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Drinking Irish

Jeffrey M Allen


  • Irish Whiskey Overview: Article explores Irish whiskey classifications—pot still, single malt, single grain, and blended—for St. Patrick's Day.
  • Jameson Dominance: Jameson's blended Irish whiskey, especially the 12 and 18-year-old variants, stands out in popularity.
  • Other Recommendations: Redbreast, Tullamore DEW, Middleton, and Bushmills among the recommended Irish whiskeys, with additional suggestions provided.
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In honor of St. Patrick’s Day, we decided to offer a bit of information about Irish drinks. While this article will focus on Irish whiskey, let me offer one piece of collateral advice. The best Irish drink to wash down your corned beef and cabbage: Guinness.

That issue aside, many of you will want a stronger drink than Guinness at some point on St. Patrick’s Day (or possibly on some other day). Accordingly, let’s talk about Irish whiskey. Let’s start with the basic question of what qualifies as Irish whiskey. To paraphrase Julius Caesar, all Irish whiskey is divided into four classifications: pot still, single malt, single grain, and blended.

  1. Pot still Irish whiskey is made by a single distillery from a mix of malted and unmalted barley distilled in a pot still.
  2. Single grain whiskey includes whole grains or cereals other than malted barley and must be distilled at a single distillery.
  3. Single malt Irish whiskey must be made from 100% malted barley, from one distillery in Ireland, aged for at least three years in oak barrels, and bottled at 40% alcohol per volume or higher. Note: single malt is only double distilled as opposed to the normal triple distillation for Irish whiskey.
  4. Irish blend combines single grain, single malt, and single pot still whiskies.

You should know that most Irish whiskey goes through a triple distillation process (distinguished from the standard double distillation of Scotch and single distillation of bourbon). Each distillation creates a smoother drinking product. On the other hand, it also filters out additional flavor particles.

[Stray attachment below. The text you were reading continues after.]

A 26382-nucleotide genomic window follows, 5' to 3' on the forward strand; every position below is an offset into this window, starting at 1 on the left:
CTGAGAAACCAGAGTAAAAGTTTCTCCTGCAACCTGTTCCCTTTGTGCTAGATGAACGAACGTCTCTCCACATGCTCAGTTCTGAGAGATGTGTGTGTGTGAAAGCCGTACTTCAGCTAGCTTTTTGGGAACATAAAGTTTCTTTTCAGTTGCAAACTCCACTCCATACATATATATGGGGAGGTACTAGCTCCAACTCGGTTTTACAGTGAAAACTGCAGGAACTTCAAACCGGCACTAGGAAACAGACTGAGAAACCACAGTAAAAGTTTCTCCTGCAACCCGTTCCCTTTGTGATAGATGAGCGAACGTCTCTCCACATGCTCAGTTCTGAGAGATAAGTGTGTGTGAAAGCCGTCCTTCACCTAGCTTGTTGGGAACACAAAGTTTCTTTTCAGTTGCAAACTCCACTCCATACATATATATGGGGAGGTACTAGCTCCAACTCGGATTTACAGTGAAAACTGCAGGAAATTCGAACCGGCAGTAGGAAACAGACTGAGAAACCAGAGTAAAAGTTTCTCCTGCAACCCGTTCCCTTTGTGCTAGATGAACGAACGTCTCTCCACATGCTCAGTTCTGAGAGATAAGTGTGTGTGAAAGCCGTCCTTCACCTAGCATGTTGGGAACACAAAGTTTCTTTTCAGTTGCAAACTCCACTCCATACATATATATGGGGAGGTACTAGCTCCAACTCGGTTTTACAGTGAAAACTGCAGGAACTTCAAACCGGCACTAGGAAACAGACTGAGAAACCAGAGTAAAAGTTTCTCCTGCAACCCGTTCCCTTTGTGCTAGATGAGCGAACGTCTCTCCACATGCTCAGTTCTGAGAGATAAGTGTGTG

The rules respecting the production of Irish whiskey require that it:

  • Be distilled and matured in Ireland (Republic of Ireland and Northern Ireland both) from a mash of malted cereals with or without whole grains of other cereals and which has been 
    • Saccharified (the conversion of starches to sugar) by the diastase of malt contained therein, with or without other natural enzymes; 
    • fermented by yeast; distilled at less than 94.8% alcohol by volume of 94.8%, so that the distillate has an aroma and taste derived from the materials used. Only plain water and caramel color is added to it.
    • subject to the maturation of the final distillate for a minimum of three years in wooden casks, not exceeding 185 US gallon capacity.
  • Retain the color, aroma, and taste derived from the production process described above; and
  • Have a minimum alcohol by volume content of 40%.

Now that we have covered the basics, let’s get to the good part. Most of you simply want to know what Irish whiskey you should purchase. The good news: you have a lot of excellent choices. The bad news: Like almost everything else in today’s world, the cost of Irish whiskey has gone up over recent years and the really good stuff will cost you a pretty penny. The better news: You can still get a very decent Irish whiskey for less than the cost of a good watch.

As with all alcohols, the best remains a decision of the drinker. What you like may not match up with my tastes and neither of us may agree with a whiskey reviewer. That is OK; and the bottom line remains that you should try a number of whiskeys and pick those you like the best. All that I or any other reviewer can do is provide you with our preferences, which may prove a good starting point for your analysis.

Most Americans seem to prefer the taste of blended Irish whiskey; and it remains the most popular of the Irish whiskey imports into this country. Jameson has climbed the mountain to the top of the peak, selling over 31 million bottles annually. I think that there is good reason for its popularity and make no bones about the fact that it is my personal favorite. Note however, that, as with most brands, Jameson offers numerous whiskeys in its line. Some better (and pricier than others). Jameson’s 12-year-old whiskey offers a decent whiskey at a not outrageous price. You can get a 750 ml bottle for around $30. It is quite drinkable, but nowhere near as good (to my tastes) as the 18-year-old Jameson’s (my personal favorite), which now costs upwards of $200.